One has to wonder why the Iowa Legislature is even involved.
Iowa’s foray into gambling began in the 1980s when the first greyhound race track opened in Dubuque.
Then and current Iowa Gov. Terry Branstad was on hand for the grand opening, which included a parade around the track by the local drum and bugle corps.
It heralded a new industry in Iowa. Other tracks would follow.
Then came riverboat casinos and now, land-based casinos.
Dog racing today pretty much is a thing of the past. Only two tracks remain — the one in Dubuque and another in Council Bluffs. But the operators want to close them. Dog racing doesn’t trip the trigger of gamblers the way slot machines and craps tables do.
But that’s not possible without first getting the permission of lawmakers — and making a multi-million dollar payout to the greyhound industry.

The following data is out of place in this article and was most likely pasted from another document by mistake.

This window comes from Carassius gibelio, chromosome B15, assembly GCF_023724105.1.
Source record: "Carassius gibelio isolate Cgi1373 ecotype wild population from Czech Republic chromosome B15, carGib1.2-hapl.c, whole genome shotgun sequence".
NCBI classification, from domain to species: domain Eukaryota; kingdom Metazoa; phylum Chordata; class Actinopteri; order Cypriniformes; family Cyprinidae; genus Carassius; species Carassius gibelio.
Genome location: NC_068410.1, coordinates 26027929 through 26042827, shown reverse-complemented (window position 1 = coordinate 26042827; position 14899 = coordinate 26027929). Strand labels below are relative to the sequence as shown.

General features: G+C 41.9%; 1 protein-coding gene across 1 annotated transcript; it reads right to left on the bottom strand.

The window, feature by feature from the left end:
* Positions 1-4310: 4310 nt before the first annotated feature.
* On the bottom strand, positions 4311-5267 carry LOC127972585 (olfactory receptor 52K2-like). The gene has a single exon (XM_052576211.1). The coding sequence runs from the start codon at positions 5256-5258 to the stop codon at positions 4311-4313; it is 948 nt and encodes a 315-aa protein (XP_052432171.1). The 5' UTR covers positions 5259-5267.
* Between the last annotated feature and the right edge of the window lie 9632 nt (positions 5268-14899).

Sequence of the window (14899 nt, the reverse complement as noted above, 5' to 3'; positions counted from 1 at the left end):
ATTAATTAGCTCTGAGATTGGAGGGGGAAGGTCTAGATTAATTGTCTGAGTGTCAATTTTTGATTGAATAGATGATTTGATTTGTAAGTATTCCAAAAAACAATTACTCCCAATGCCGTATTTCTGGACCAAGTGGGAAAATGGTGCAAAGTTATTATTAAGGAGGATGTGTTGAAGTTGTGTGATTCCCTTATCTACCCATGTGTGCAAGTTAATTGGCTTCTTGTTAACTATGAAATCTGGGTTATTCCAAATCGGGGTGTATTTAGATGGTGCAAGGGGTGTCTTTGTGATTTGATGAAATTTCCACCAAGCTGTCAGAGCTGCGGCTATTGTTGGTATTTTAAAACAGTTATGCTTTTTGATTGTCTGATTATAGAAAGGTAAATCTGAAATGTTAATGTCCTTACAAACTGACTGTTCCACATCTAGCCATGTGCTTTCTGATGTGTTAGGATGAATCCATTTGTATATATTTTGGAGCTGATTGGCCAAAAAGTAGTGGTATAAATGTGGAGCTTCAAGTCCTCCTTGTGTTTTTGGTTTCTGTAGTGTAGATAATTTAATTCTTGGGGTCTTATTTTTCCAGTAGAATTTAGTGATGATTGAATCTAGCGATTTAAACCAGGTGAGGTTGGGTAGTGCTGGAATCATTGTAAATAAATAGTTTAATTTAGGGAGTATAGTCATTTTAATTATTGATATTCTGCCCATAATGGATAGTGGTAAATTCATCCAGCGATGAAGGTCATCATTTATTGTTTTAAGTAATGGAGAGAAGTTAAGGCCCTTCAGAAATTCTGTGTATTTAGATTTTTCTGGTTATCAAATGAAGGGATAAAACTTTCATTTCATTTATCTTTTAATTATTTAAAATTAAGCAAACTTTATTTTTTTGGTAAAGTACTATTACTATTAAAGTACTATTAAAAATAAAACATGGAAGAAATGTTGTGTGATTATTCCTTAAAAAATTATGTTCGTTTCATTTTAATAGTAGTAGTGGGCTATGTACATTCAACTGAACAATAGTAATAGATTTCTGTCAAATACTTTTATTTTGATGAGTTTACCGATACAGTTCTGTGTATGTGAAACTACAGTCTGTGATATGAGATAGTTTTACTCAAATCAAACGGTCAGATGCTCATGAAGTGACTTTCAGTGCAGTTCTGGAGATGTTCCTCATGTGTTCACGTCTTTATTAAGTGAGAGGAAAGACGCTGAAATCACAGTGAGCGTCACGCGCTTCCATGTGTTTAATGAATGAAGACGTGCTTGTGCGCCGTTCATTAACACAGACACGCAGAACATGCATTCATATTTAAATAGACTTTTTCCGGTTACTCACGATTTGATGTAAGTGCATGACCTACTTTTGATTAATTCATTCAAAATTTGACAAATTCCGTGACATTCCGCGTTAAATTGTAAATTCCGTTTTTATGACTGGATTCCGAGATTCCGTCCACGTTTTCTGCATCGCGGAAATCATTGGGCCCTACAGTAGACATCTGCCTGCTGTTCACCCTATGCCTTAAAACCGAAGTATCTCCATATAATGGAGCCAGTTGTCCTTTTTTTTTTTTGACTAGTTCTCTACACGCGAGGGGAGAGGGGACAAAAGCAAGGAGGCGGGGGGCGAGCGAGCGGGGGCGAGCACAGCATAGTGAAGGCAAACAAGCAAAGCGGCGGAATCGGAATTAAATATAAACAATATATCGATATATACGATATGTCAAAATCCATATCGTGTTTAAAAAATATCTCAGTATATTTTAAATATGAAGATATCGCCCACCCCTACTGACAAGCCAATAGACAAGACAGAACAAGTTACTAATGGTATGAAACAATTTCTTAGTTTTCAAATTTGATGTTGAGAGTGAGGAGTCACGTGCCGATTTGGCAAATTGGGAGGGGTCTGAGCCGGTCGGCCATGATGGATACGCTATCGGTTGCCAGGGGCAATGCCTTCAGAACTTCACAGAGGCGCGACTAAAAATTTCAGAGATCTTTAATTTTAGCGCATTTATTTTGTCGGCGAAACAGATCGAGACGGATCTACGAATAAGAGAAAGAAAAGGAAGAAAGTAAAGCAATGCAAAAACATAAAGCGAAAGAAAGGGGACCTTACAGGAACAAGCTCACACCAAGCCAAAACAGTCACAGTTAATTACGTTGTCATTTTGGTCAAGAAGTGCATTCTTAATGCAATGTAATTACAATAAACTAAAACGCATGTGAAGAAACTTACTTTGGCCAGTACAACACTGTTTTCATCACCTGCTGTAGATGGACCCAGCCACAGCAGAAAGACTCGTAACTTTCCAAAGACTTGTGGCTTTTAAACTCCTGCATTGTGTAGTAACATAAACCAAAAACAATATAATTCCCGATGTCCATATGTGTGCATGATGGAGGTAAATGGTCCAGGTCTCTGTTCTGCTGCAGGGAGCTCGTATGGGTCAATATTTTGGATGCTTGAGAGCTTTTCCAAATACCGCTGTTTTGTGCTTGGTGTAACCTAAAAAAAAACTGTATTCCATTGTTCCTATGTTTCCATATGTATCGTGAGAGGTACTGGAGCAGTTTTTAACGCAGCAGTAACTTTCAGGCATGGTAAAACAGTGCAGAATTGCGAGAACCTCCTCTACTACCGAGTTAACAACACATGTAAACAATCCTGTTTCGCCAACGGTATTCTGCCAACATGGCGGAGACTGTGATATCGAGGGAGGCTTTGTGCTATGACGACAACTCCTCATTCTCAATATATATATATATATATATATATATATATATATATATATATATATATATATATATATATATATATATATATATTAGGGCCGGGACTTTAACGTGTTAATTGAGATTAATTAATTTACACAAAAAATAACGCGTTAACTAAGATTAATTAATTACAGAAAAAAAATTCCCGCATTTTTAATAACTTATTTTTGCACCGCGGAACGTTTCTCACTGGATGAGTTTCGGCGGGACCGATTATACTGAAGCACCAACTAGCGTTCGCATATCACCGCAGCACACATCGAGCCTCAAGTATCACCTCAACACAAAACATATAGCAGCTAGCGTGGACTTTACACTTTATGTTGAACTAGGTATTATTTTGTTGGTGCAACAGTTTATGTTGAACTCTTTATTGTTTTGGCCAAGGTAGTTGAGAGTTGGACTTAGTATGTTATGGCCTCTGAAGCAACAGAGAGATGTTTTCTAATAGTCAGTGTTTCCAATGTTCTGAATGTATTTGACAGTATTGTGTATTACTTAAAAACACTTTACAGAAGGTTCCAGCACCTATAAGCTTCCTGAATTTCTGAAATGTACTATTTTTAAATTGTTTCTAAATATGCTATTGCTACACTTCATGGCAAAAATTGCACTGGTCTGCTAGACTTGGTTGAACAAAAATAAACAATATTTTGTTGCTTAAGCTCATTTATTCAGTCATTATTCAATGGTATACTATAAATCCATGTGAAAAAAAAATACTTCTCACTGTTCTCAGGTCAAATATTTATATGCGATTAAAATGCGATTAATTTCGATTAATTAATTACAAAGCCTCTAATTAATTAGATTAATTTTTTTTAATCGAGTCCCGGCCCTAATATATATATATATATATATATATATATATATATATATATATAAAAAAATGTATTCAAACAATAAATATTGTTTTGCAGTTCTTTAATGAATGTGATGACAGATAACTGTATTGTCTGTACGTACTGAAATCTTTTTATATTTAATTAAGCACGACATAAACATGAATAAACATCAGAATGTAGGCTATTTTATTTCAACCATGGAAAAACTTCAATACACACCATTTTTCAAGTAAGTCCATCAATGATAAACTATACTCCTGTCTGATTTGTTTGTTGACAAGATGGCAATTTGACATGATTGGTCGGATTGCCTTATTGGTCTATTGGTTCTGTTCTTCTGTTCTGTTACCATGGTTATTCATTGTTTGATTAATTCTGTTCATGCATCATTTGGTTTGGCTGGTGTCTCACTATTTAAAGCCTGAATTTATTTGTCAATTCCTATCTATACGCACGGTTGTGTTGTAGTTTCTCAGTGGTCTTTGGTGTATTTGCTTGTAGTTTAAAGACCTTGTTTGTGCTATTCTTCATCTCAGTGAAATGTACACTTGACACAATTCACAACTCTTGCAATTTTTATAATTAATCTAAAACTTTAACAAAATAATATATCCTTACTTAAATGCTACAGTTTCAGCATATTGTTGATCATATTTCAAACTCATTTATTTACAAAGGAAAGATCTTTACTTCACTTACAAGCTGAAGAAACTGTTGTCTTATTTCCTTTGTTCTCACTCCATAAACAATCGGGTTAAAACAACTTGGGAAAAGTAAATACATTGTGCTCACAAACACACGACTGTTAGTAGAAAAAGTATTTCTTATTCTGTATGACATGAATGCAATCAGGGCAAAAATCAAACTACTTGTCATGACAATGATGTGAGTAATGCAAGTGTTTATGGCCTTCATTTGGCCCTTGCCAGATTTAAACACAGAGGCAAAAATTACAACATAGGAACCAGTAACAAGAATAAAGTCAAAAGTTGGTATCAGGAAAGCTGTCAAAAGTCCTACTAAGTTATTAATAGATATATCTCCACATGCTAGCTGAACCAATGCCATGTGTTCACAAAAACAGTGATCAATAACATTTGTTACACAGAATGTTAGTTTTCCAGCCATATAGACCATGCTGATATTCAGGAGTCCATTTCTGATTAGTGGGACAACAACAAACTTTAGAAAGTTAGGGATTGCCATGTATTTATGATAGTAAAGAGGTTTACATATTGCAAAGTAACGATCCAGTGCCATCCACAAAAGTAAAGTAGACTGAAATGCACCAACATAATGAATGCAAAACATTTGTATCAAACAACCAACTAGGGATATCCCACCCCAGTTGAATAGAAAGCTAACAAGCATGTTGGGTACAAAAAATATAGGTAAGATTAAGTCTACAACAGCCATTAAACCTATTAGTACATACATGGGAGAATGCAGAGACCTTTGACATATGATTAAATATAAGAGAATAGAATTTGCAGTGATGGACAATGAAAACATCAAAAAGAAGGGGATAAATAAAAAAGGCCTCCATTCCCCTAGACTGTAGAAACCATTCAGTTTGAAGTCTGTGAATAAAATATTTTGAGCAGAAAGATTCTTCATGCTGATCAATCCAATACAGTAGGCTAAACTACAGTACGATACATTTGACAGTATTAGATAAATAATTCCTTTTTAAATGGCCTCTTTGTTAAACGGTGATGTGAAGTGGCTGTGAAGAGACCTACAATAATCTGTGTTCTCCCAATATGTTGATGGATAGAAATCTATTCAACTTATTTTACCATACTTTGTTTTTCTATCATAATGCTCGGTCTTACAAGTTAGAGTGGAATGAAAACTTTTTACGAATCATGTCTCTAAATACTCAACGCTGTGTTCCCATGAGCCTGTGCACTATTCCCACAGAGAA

A bill to allow the track owners to close has moved through a House subcommittee, but whether it makes it through the full House, then the Senate, before going to the governor’s blessing is no sure bet.
The bill that passed on a 2-1 vote would allow the track operators to close if they would pay the greyhound industry $70 million.
The greyhound industry is balking. It’s looking for $95 million.
The track owners subsidize their operations to the tune of $13.5 million each year. What other independent and private business is losing that much money but is at the mercy of state lawmakers?
The businesses want to shutter money-losing operations so they can focus on the portion of their operations — casinos — that make money. Lawmakers should remember much of that profit is funneled to the state through fees and taxes. The Legislature should stop meddling.
Businesses should be free to shutter money-losing ventures without a legislative blessing and a $70 million bill to an industry that doesn’t deserve it and hasn’t earned it.